Skip to main content

Same-Sex: Same Entitlements: Chapter 11

Same-Sex: Same Entitlements Report


Chapter 11 Health

Care Costs

Download Chapter 11: [ PDF] [ Word ]

11.1 What

is this chapter about?

This chapter focuses on discrimination against

same-sex couples and their families in the context of access to the Medicare and

Pharmaceutical Benefits Scheme (PBS) Safety

Nets.

The Medicare and PBS Safety Nets are

designed to provide extra subsidies to people with high medical costs. Same-sex

couples and families miss out on these additional subsidies because the

legislation governing these two schemes – the Health Insurance Act

1973 (Cth) and National Health Act 1953 (Cth) – do not

recognise a same-sex couple as a genuine couple. The legislation also fails, in

certain circumstances, to recognise a same-sex couple with children as a family.

So while an opposite-sex couple can combine

their medical expenses (and the medical expenses of their children), to reach

the threshold amount, a same-sex couple cannot. This means a same-sex couple

will have to spend much more than an opposite-sex couple to qualify for the same

benefits.

The discrimination arises in the

definitions used in the legislation. The definition of ‘spouse’

excludes a person in a same-sex couple, which means that a same-sex couple

cannot register as a family for safety net purposes. The definition of

‘dependent child’ may also exclude the child of a lesbian co-mother

or gay co-father in the absence of a parenting order from the Family Court of

Australia.

This chapter explains how the

Medicare Safety Net and the PBS Safety Net currently apply to same-sex couples

and notes the problems faced by some same-sex couples in accessing family

coverage in private health funds. The chapter also discusses additional health

care concerns raised by submissions to this Inquiry. The chapter then explains

how the relevant legislation breaches Australia’s human rights obligations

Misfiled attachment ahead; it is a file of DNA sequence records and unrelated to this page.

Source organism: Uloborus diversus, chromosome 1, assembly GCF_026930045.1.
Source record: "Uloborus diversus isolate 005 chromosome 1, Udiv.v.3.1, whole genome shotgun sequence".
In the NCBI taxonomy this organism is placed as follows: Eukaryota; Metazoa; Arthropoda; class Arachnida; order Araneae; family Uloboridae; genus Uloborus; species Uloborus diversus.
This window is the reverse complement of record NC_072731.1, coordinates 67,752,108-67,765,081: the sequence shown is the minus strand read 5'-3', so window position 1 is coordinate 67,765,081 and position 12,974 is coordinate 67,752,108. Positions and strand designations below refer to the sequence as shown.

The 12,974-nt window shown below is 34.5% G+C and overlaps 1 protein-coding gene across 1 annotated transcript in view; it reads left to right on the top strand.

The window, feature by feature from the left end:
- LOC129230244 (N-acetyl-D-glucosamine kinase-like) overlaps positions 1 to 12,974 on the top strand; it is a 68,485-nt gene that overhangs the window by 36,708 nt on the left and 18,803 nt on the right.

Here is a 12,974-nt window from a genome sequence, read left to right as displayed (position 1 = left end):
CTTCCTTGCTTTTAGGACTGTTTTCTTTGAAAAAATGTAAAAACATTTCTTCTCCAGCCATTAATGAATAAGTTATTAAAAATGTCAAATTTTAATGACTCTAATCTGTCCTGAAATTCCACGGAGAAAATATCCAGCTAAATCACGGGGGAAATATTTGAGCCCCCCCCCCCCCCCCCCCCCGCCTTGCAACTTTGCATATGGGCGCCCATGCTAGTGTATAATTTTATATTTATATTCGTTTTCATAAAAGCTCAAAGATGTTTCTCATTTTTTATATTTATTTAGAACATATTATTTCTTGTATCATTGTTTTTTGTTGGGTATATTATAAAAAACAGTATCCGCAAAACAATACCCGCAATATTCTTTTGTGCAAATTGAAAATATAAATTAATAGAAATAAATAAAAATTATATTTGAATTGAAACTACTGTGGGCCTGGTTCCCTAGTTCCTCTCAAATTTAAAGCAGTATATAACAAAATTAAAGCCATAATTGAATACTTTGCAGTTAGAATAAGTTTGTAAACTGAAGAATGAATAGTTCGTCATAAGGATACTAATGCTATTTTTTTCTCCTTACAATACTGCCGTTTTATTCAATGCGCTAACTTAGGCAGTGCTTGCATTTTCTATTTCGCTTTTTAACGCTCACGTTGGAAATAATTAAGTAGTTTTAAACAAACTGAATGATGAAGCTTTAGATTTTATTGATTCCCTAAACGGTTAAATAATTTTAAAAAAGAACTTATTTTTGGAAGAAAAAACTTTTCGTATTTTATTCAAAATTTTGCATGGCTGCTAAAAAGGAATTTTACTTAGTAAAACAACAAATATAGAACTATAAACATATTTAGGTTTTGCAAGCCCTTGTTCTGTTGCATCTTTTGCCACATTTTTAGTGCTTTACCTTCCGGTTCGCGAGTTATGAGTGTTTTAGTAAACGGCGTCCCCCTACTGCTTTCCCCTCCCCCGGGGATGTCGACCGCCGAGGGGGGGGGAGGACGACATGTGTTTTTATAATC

and what should be done to stop discrimination against same-sex families.

Specifically, this chapter addresses the

following questions:

  • Does Medicare and PBS legislation recognise same-sex

    families?

  • Can a same-sex family access Medicare Safety Net

    benefits?

  • Can same-sex families access the PBS Safety

    Net?

  • Do same-sex families face problems in accessing private

    health insurance discounts?

  • What other health care issues concern same-sex

    families?

  • Do the Medicare and PBS laws breach human

    rights?

  • How should the law change to avoid breaches in the

    future?

11.2 Does

Medicare and PBS legislation recognise same-sex families?

The Medicare and PBS Safety Nets provide that when the

medical or pharmaceutical expenses of the ‘members of a person’s

family’ exceed the relevant threshold, government subsidies will increase.

Same-sex couples miss out on these additional

savings because the Health Insurance Act 1973 (Cth) (Health Insurance

Act) and the National Health Act 1953 (Cth) (National Health Act) do not

recognise a same-sex partner as a ‘member of a person’s

family’.

The medical expenses of a

lesbian co-mother’s child or gay co-father’s child may be considered

as part of his or her threshold account (particularly if the co-mother or

co-father has a parenting order from the Family

Court).

However, same-sex parents cannot

combine their expenses and the expenses of their children to reach the threshold

because they are not all considered part of the same family.

So while an opposite-sex couple can combine

their medical expenses, and the medical expenses of their children, to reach the

threshold amount, a same-sex couple cannot. Instead, one member of the same-sex

couple must meet each threshold only on his or her own expenses.

11.2.1 A

‘member of a person’s family’ must be the person’s

‘spouse’, ‘dependent child’ or spouse’s dependent

child

For the purposes of the Medicare and PBS Safety Nets,

a ‘member of a person’s family’ includes:

  • the person’s

    ‘spouse’

  • any ‘dependent child’ of the

    person